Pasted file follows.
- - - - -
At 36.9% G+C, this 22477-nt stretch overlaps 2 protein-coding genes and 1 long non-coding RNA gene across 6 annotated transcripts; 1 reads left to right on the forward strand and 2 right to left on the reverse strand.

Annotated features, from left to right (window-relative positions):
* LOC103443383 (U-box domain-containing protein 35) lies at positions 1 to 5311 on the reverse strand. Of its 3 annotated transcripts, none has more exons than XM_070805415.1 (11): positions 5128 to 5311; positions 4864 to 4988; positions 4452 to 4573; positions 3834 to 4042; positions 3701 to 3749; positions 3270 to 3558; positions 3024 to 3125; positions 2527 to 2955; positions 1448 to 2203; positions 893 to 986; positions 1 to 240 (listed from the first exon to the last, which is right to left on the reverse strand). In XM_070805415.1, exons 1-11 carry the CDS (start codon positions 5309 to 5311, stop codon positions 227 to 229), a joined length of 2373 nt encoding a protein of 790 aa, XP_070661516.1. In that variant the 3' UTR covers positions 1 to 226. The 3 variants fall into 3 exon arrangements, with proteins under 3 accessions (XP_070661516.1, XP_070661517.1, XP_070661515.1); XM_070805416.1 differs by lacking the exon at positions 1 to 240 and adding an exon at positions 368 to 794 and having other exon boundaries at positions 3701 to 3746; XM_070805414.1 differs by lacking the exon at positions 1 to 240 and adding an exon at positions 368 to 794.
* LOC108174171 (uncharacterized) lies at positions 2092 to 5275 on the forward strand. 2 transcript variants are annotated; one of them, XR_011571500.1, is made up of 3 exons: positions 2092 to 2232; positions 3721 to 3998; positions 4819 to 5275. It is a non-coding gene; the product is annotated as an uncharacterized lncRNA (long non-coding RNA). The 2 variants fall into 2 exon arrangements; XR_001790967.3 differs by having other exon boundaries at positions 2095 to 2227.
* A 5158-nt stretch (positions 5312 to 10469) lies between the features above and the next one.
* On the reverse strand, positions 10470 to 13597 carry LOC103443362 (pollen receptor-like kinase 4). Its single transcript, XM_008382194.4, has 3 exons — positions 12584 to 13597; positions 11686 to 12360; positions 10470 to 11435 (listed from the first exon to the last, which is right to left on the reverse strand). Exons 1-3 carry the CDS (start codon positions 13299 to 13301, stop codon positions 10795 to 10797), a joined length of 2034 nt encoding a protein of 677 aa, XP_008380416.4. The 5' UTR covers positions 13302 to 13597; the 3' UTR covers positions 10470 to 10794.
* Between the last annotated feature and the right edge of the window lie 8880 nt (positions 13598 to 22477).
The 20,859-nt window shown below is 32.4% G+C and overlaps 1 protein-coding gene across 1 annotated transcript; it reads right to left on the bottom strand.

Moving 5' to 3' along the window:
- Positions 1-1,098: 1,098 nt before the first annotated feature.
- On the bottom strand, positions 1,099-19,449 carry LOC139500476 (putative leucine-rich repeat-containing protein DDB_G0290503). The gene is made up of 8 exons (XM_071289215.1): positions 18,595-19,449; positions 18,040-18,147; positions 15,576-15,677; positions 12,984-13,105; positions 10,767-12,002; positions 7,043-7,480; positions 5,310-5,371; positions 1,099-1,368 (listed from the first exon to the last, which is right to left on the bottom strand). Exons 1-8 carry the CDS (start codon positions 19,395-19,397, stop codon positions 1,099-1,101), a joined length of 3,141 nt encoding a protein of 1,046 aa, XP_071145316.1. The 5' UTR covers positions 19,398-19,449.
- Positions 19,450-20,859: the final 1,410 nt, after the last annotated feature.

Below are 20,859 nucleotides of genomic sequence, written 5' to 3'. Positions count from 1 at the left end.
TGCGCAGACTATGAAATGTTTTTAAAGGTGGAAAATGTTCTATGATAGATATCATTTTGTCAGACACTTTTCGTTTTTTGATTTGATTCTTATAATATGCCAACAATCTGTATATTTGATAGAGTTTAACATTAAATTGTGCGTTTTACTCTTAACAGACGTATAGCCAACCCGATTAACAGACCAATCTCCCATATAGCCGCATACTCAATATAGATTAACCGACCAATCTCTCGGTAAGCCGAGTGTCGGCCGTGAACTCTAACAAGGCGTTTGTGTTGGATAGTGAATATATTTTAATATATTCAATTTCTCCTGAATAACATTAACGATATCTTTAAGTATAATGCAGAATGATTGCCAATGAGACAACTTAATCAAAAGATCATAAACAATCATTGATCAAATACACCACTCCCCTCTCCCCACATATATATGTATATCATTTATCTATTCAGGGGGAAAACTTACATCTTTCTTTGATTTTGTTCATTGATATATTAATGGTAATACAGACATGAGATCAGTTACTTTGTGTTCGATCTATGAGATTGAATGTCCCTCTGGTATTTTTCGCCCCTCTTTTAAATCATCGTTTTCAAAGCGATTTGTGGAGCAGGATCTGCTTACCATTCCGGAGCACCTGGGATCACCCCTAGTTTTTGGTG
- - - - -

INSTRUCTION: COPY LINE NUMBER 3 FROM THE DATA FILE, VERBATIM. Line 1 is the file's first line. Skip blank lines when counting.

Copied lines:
* LOC103443383 (U-box domain-containing protein 35) lies at positions 1 to 5311 on the reverse strand. Of its 3 annotated transcripts, none has more exons than XM_070805415.1 (11): positions 5128 to 5311; positions 4864 to 4988; positions 4452 to 4573; positions 3834 to 4042; positions 3701 to 3749; positions 3270 to 3558; positions 3024 to 3125; positions 2527 to 2955; positions 1448 to 2203; positions 893 to 986; positions 1 to 240 (listed from the first exon to the last, which is right to left on the reverse strand). In XM_070805415.1, exons 1-11 carry the CDS (start codon positions 5309 to 5311, stop codon positions 227 to 229), a joined length of 2373 nt encoding a protein of 790 aa, XP_070661516.1. In that variant the 3' UTR covers positions 1 to 226. The 3 variants fall into 3 exon arrangements, with proteins under 3 accessions (XP_070661516.1, XP_070661517.1, XP_070661515.1); XM_070805416.1 differs by lacking the exon at positions 1 to 240 and adding an exon at positions 368 to 794 and having other exon boundaries at positions 3701 to 3746; XM_070805414.1 differs by lacking the exon at positions 1 to 240 and adding an exon at positions 368 to 794.